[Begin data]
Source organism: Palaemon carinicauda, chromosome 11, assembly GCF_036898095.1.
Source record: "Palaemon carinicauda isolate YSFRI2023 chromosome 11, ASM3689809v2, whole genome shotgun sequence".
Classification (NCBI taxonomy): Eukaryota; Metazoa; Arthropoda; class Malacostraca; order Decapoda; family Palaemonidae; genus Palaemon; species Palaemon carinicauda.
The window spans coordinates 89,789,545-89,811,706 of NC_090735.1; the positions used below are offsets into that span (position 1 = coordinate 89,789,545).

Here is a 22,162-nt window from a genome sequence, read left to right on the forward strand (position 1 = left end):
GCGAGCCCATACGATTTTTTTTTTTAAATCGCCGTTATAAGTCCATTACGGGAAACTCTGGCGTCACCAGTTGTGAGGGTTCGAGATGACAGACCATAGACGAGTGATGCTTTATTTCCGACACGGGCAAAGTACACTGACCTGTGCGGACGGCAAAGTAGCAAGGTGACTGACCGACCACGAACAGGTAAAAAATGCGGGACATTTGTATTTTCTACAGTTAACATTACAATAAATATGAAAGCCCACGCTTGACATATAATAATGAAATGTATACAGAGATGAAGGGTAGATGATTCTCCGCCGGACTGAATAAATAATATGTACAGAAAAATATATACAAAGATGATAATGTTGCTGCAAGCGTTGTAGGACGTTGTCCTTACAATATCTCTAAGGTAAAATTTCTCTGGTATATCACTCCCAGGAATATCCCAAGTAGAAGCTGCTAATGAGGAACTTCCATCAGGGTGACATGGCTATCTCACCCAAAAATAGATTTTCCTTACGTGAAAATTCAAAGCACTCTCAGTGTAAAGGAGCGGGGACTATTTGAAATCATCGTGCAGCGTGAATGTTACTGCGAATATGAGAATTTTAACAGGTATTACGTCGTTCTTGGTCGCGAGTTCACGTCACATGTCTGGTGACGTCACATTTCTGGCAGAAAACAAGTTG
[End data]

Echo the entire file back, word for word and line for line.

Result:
Source organism: Palaemon carinicauda, chromosome 11, assembly GCF_036898095.1.
Source record: "Palaemon carinicauda isolate YSFRI2023 chromosome 11, ASM3689809v2, whole genome shotgun sequence".
Classification (NCBI taxonomy): Eukaryota; Metazoa; Arthropoda; class Malacostraca; order Decapoda; family Palaemonidae; genus Palaemon; species Palaemon carinicauda.
The window spans coordinates 89,789,545-89,811,706 of NC_090735.1; the positions used below are offsets into that span (position 1 = coordinate 89,789,545).

Here is a 22,162-nt window from a genome sequence, read left to right on the forward strand (position 1 = left end):
GCGAGCCCATACGATTTTTTTTTTTAAATCGCCGTTATAAGTCCATTACGGGAAACTCTGGCGTCACCAGTTGTGAGGGTTCGAGATGACAGACCATAGACGAGTGATGCTTTATTTCCGACACGGGCAAAGTACACTGACCTGTGCGGACGGCAAAGTAGCAAGGTGACTGACCGACCACGAACAGGTAAAAAATGCGGGACATTTGTATTTTCTACAGTTAACATTACAATAAATATGAAAGCCCACGCTTGACATATAATAATGAAATGTATACAGAGATGAAGGGTAGATGATTCTCCGCCGGACTGAATAAATAATATGTACAGAAAAATATATACAAAGATGATAATGTTGCTGCAAGCGTTGTAGGACGTTGTCCTTACAATATCTCTAAGGTAAAATTTCTCTGGTATATCACTCCCAGGAATATCCCAAGTAGAAGCTGCTAATGAGGAACTTCCATCAGGGTGACATGGCTATCTCACCCAAAAATAGATTTTCCTTACGTGAAAATTCAAAGCACTCTCAGTGTAAAGGAGCGGGGACTATTTGAAATCATCGTGCAGCGTGAATGTTACTGCGAATATGAGAATTTTAACAGGTATTACGTCGTTCTTGGTCGCGAGTTCACGTCACATGTCTGGTGACGTCACATTTCTGGCAGAAAACAAGTTG